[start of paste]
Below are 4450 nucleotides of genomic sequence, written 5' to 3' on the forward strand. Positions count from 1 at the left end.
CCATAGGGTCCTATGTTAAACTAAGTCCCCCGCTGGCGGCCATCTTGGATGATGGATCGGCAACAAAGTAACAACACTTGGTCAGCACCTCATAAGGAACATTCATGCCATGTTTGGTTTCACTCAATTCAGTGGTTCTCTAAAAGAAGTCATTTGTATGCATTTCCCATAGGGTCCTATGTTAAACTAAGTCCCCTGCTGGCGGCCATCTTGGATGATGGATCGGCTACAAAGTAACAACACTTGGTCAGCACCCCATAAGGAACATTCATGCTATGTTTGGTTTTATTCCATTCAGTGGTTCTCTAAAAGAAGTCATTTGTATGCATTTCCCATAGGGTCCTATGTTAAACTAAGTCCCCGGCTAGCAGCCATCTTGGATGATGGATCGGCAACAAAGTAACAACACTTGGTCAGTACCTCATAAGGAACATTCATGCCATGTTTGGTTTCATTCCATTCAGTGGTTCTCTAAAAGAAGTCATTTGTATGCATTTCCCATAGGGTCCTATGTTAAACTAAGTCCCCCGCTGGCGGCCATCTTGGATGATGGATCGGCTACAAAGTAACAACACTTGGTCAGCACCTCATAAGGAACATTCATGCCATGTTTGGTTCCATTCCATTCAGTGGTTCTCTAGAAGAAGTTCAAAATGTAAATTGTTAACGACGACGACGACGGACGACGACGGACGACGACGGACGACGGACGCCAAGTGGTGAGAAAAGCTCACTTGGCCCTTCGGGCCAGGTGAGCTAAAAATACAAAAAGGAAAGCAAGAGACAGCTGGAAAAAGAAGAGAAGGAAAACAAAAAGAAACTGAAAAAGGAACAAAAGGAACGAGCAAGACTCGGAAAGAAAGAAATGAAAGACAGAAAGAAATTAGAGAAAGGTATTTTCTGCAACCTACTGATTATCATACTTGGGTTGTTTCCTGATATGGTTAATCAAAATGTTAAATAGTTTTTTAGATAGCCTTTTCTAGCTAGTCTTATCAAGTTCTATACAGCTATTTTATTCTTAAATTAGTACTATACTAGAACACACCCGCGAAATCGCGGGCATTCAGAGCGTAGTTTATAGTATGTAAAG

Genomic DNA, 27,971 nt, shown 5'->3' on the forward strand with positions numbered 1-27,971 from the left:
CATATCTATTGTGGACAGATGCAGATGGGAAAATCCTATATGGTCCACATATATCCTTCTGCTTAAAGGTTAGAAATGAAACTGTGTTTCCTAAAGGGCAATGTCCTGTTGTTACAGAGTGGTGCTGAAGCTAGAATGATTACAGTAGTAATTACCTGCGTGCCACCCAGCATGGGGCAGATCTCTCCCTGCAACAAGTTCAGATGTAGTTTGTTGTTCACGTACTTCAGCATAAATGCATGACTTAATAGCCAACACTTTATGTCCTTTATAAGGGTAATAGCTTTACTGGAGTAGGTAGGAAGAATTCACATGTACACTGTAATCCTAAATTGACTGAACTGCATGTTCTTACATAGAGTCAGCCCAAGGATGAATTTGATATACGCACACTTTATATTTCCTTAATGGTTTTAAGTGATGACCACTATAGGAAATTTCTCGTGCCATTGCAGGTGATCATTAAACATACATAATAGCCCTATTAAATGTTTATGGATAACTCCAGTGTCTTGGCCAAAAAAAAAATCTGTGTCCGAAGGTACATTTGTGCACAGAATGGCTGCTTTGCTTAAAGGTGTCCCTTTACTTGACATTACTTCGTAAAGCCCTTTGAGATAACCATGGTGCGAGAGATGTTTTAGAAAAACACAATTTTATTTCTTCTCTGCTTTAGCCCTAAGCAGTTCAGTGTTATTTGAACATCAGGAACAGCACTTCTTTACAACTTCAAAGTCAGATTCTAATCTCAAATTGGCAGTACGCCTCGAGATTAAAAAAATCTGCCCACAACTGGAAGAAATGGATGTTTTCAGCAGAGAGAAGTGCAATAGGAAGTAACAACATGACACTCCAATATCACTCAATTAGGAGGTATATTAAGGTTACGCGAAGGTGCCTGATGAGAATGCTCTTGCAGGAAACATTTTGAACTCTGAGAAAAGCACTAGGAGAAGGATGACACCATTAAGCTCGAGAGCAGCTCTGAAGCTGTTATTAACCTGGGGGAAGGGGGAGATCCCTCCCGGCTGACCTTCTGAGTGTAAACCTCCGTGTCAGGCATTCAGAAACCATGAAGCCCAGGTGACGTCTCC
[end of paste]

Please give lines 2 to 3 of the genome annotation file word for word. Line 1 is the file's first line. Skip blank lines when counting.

CCATAGGGTCCTATGTTAAACTAAGTCCCCCGCTGGCGGCCATCTTGGATGATGGATCGGCAACAAAGTAACAACACTTGGTCAGCACCTCATAAGGAACATTCATGCCATGTTTGGTTTCACTCAATTCAGTGGTTCTCTAAAAGAAGTCATTTGTATGCATTTCCCATAGGGTCCTATGTTAAACTAAGTCCCCTGCTGGCGGCCATCTTGGATGATGGATCGGCTACAAAGTAACAACACTTGGTCAGCACCCCATAAGGAACATTCATGCTATGTTTGGTTTTATTCCATTCAGTGGTTCTCTAAAAGAAGTCATTTGTATGCATTTCCCATAGGGTCCTATGTTAAACTAAGTCCCCGGCTAGCAGCCATCTTGGATGATGGATCGGCAACAAAGTAACAACACTTGGTCAGTACCTCATAAGGAACATTCATGCCATGTTTGGTTTCATTCCATTCAGTGGTTCTCTAAAAGAAGTCATTTGTATGCATTTCCCATAGGGTCCTATGTTAAACTAAGTCCCCCGCTGGCGGCCATCTTGGATGATGGATCGGCTACAAAGTAACAACACTTGGTCAGCACCTCATAAGGAACATTCATGCCATGTTTGGTTCCATTCCATTCAGTGGTTCTCTAGAAGAAGTTCAAAATGTAAATTGTTAACGACGACGACGACGGACGACGACGGACGACGACGGACGACGGACGCCAAGTGGTGAGAAAAGCTCACTTGGCCCTTCGGGCCAGGTGAGCTAAAAATACAAAAAGGAAAGCAAGAGACAGCTGGAAAAAGAAGAGAAGGAAAACAAAAAGAAACTGAAAAAGGAACAAAAGGAACGAGCAAGACTCGGAAAGAAAGAAATGAAAGACAGAAAGAAATTAGAGAAAGGTATTTTCTGCAACCTACTGATTATCATACTTGGGTTGTTTCCTGATATGGTTAATCAAAATGTTAAATAGTTTTTTAGATAGCCTTTTCTAGCTAGTCTTATCAAGTTCTATACAGCTATTTTATTCTTAAATTAGTACTATACTAGAACACACCCGCGAAATCGCGGGCATTCAGAGCGTAGTTTATAGTATGTAAAG

Genomic DNA, 27,971 nt, shown 5'->3' on the forward strand with positions numbered 1-27,971 from the left: